dogvet posted: I wish my husband had considered medical hypnotherapy 14 years ago when his back pain started and he was functional. He is now on the downhill deconditioned slide but seeing incredible results with medical hypnosis. I was not aware of this therapy until several months ago. It is approved by the AMA and has an EXTREMELY high success rate for pain patients - dramatically improving quality of life and decreasing hopelessness. I googled "medical hypnosis" and some of the towns close to me and called several people until I called one that I "clicked" with - it's worth a try and often far less expensive than traditional therapists with far greater results. We have found that a two hour medical hypnosis session is equivalent to 10 regular therapy appointments in effectiveness and my husband has the ability to control his pain just by self-hypnosis. You don't need any special skills to accomplish this and you don't need to be afraid that anyone will brainwash you or make you dance the funky chicken like stage hyponotists. THIS WORKS!!! You need to know that my husband is a nurse and a tremendous skeptic with "alternative" treatments, but the results convinced him. He can't wait to see his hypnotherapist now because he feels so good afterward - he has been able to deal with some long-term painful issues as well - something he has never faced before. Please don't automatically discount this therapy - look at what they say on WebMD first!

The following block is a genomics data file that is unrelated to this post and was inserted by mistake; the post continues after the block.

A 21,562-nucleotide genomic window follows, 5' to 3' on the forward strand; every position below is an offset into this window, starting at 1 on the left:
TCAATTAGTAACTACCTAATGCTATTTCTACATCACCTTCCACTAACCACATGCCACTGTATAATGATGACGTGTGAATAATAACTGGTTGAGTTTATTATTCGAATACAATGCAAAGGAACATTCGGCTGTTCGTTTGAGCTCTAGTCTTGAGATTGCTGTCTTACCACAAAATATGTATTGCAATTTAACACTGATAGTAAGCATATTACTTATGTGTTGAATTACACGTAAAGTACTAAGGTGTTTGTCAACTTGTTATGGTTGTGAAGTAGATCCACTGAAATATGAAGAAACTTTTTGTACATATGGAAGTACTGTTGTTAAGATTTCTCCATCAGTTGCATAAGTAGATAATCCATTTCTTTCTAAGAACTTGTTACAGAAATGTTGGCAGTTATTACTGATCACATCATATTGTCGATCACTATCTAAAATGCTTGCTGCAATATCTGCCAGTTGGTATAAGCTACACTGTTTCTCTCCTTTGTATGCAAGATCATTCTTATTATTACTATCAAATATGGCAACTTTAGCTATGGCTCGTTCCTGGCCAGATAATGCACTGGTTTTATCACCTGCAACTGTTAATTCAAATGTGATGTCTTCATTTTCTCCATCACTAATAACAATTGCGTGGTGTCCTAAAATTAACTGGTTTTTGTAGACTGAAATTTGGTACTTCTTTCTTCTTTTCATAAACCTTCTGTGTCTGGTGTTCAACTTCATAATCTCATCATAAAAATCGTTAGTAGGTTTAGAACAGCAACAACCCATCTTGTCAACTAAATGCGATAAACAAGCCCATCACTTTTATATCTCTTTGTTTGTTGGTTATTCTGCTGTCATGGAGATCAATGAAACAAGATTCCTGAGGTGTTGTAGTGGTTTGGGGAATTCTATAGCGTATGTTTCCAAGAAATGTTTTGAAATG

Am so happy that the medical hypnosis worked for him. Unfortunately, it didn't work for me. Guess my body and mind aren't connected enough or too broken to fix. Whatever, it is I gave it a good try, but it didn't help at all and neither did acupuncture that so many people say worked for them. It may have to do with the fact that I have multiple pain stiumli from FMS and a damaged S1 nerve root. Tell him to keep up the good work and let us know how he is doing in a while. That is great that it worked for him. That is the good thing with medicine, things are always changing and someday maybe other things will be developed that will help all pain sufferers. Teresa
I am a bit confused. You also posted under "Discogram" that your husband had an artificial disc implanted with very good results. You had only mentioned pain as a symptom prior to surgery. I thought the pain was fixed by the surgery and implant, but I must have misunderstood.